King Abdullah of Jordan has just taken the remarkable step of firing his powerful head of General Intelligence in the middle of a major regional -- and potentially domestic -- crisis. Nabil Ghishan, a Jordanian journalist, explains in al-Hayat that the reason for the firing of Mukhabarat head Mohammed al-Thahbi was his role in a controversial rapprochement with Hamas over the last few months. Presumably his replacement, Mohammed Raqad -- whose prior assignment was in the northern city of Irbid -- will have fewer ideas about outreach to Hamas. But more broadly, the move suggests a panic at the heart of the Hashemite establishment over the ramifications of the spiraling Gaza crisis. It's no accident that King Abdullah and Queen Rania have been urgently calling for Israel to "end the violence immediately", even as fellow pro-U.S. autocrats in Cairo and Riyadh hedge in anticipation of Hamas taking damage. There is no way for Jordan to stay on the sidelines of an Israeli-Palestinian crisis - and this one may prove more dangerous than others.
The intensity of Jordanian public opinion on Gaza should not be surprising. Without resorting to the journalistic shorthand of assigning a percentage of the population as "Palestinian" (given decades of intermarriage and deep divides in the life-circumstances of, say, the impoverished residents of the camps and the wealthy Amman bourgeoisie), the Jordanian and Palestinian populations are deeply interconnected. The Jordanian public has been extremely vocal, with protests in the streets and burning Israeli flags in the Parliament. Normally level-headed commentators have been calling for the expulsion of the Israeli ambassador, the severing of ties with Israel, the "removal" of all things Israeli from the Kingdom, and more. Unlike during the Hezbollah war of 2006, there's a consensus in Jordan spanning liberals, Islamists, and conservatives over Gaza... with even those who have written extremely hostile commentary about Hamas in the last few years now lambasting Israel and defending Gaza. (And some bloggers are helping to organize a food drive -- good for them!)
Expect anti-Americanism in Jordan (and across the region) to spike again as the U.S. is blamed for allowing the Israeli offensive, just as during the 2002 Israeli re-occupation of the West Bank, and for moderate voices to be marginalized or radicalized. The King is following the popular mood this time, to a point (with an ostentatious picture of him donating blood gracing the front pages of the papers). But even as the influential columnist Samih al-Mayateh writes that the people and the Palace are united, it's clear to all that the government has offered only words and has not acted on any of the popular demands.
The domestic context of the regional crisis is terrible. The economic crisis has badly hurt all sectors of the Jordanian population, while rumors of corruption and official incompetence have been rife. The Parliament is widely derided. The relatively new Prime Minister seems generally respected, but doesn't have a great deal of independent weight. The Muslim Brotherhood, which seemed to have lost its way in the face of intense regime pressures over the last few years, has of late seemed to have found its feet under the leadership of the pro-Hamas "hawk" recently elected as it head. Back in October, the government had initiated a surprising, if limited, rapprochement with the Brotherhood -- and Hamas -- which now seems to be done. I expect that the Jordanian regime will most likely ride out this round of domestic anger as it always has before -- but it seems clear that the leadership is worried about the rising wave of anger and the possibility of violence migrating across the Jordan River. Whatever Abdullah's real feelings about Hamas, it seems likely that he's sincere about desperately wanting the crisis to be over and is trying to find ways to limit the impact at home. Replacing his mukhabarat chief in the middle of the crisis suggests that desperation is turning to panic.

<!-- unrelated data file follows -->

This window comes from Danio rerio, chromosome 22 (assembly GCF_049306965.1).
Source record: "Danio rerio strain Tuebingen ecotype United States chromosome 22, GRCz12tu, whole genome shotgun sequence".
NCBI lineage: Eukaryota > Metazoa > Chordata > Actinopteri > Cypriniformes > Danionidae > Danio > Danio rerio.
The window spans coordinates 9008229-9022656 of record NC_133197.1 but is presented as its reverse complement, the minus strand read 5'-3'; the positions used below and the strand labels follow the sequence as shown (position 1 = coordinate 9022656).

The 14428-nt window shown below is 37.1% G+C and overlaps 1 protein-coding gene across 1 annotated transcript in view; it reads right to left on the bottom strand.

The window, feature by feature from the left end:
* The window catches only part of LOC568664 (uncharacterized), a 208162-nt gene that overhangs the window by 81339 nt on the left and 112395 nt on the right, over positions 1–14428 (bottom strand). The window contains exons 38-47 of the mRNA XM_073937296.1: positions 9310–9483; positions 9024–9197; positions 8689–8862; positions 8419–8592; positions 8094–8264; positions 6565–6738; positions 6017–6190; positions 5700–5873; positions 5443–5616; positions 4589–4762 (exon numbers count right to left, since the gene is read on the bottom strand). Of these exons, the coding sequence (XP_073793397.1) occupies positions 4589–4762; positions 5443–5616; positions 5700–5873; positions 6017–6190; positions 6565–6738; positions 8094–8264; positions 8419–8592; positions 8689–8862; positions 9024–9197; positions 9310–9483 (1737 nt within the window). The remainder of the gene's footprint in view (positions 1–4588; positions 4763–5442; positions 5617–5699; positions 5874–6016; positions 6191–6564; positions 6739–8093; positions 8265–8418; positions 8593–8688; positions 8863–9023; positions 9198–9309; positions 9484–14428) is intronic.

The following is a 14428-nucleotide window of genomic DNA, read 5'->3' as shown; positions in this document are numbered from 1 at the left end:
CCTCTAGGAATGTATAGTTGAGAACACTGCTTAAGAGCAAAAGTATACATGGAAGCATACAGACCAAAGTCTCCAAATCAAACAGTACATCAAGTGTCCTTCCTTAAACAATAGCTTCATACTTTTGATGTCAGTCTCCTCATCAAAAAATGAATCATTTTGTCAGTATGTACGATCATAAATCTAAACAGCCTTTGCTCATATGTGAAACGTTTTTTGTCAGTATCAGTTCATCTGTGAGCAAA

UPDATE: a well-informed observer adds:
Firstly, the timing is indeed strange, in particular if the King wants to calm down a domestic sphere which appears even more united around a pro-Hamas front today compared to 2006, then it is odd to fire THE figure representing a link between the regime and Hamas. From what I have heard it may instead be the outcome of pressure from Egypt which is pissed at yesterday's demonstrations in front of the Egyptian embassy with anti-Mubarak slogans. This is unprecedented and in the spring a planned demonstration in front of the Egyptian embassy was banned. ....
Secondly, as for the decision as such – and not the timing - to fire Dhahabi, what I have heard it is a combination of a number of factors related very much to the domestic sphere and less to the current crisis – still the timing is strange. Those I talk to have for a while expected that one of the Dhahabis had to quit as two brothers in prominent positions (if the PM can be labelled as such) were one too much. At the same time it is suggested that it is a kind of payback from the King to GID and the PMs opposition to [Bassem] Awadallah, who had to leave the court back in September. And related, it is said to be the price PM Dhahabi has to pay to make the last purging of pro-Awadallah people in the upcoming re-shuffle of the government. This is probably not the whole story, but adds some further dimension to this strange story.